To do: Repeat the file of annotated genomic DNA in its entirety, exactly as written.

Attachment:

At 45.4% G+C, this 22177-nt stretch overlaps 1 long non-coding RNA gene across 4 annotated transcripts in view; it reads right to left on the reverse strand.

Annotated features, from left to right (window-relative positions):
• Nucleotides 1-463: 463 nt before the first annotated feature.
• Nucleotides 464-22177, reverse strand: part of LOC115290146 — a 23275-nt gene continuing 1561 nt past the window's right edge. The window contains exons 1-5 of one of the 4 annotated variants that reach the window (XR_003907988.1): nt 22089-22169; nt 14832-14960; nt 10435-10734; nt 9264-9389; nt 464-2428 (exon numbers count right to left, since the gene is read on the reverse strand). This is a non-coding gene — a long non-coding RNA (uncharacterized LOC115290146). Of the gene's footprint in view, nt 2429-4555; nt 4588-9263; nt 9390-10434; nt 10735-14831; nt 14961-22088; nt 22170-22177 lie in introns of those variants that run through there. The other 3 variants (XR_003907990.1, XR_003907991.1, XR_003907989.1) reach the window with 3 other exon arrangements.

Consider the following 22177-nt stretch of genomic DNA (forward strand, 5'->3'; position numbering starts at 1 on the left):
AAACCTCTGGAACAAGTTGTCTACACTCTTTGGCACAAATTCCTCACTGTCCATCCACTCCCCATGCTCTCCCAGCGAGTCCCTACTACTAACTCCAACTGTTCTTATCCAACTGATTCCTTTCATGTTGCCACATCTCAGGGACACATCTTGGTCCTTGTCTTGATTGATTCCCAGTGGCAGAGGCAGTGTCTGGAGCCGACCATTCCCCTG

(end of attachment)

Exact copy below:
At 45.4% G+C, this 22177-nt stretch overlaps 1 long non-coding RNA gene across 4 annotated transcripts in view; it reads right to left on the reverse strand.

Annotated features, from left to right (window-relative positions):
• Nucleotides 1-463: 463 nt before the first annotated feature.
• Nucleotides 464-22177, reverse strand: part of LOC115290146 — a 23275-nt gene continuing 1561 nt past the window's right edge. The window contains exons 1-5 of one of the 4 annotated variants that reach the window (XR_003907988.1): nt 22089-22169; nt 14832-14960; nt 10435-10734; nt 9264-9389; nt 464-2428 (exon numbers count right to left, since the gene is read on the reverse strand). This is a non-coding gene — a long non-coding RNA (uncharacterized LOC115290146). Of the gene's footprint in view, nt 2429-4555; nt 4588-9263; nt 9390-10434; nt 10735-14831; nt 14961-22088; nt 22170-22177 lie in introns of those variants that run through there. The other 3 variants (XR_003907990.1, XR_003907991.1, XR_003907989.1) reach the window with 3 other exon arrangements.

Consider the following 22177-nt stretch of genomic DNA (forward strand, 5'->3'; position numbering starts at 1 on the left):
AAACCTCTGGAACAAGTTGTCTACACTCTTTGGCACAAATTCCTCACTGTCCATCCACTCCCCATGCTCTCCCAGCGAGTCCCTACTACTAACTCCAACTGTTCTTATCCAACTGATTCCTTTCATGTTGCCACATCTCAGGGACACATCTTGGTCCTTGTCTTGATTGATTCCCAGTGGCAGAGGCAGTGTCTGGAGCCGACCATTCCCCTG